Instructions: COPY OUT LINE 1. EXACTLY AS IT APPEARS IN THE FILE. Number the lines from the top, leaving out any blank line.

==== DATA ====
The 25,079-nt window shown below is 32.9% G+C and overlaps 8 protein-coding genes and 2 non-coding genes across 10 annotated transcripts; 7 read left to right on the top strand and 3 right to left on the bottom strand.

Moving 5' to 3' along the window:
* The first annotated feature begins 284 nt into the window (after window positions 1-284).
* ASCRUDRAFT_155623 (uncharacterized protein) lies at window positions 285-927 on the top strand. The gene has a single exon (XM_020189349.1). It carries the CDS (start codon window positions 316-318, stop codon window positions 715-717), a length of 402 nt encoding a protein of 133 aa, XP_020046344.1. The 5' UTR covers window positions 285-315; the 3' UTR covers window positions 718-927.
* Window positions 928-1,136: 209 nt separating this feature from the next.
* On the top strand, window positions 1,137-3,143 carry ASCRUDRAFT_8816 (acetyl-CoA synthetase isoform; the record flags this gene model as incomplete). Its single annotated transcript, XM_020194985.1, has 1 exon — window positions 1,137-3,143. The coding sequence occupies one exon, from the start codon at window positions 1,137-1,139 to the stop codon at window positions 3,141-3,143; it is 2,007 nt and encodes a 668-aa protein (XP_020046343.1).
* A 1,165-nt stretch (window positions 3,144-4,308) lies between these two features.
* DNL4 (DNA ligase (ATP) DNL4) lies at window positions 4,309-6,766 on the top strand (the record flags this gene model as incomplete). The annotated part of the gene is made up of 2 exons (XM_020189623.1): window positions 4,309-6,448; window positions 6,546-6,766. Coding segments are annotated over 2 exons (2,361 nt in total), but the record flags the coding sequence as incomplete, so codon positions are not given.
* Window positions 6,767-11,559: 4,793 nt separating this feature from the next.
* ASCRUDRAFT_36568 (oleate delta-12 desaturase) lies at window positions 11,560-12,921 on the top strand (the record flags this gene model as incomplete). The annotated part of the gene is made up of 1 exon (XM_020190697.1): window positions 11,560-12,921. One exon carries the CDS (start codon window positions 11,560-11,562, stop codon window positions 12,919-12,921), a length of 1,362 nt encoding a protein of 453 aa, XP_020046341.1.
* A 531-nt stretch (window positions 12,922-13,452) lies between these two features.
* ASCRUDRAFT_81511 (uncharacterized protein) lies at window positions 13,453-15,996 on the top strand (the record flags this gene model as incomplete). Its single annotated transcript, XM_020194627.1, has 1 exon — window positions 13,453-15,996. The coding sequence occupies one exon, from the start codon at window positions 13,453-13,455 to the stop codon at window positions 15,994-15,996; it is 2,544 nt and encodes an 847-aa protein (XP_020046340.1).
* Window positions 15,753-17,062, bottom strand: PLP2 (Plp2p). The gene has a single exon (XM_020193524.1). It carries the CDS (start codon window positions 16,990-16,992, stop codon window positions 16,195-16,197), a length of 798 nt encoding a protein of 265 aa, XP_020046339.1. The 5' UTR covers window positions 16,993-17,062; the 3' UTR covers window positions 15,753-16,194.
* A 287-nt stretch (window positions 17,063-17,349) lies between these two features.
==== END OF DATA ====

The 25,079-nt window shown below is 32.9% G+C and overlaps 8 protein-coding genes and 2 non-coding genes across 10 annotated transcripts; 7 read left to right on the top strand and 3 right to left on the bottom strand.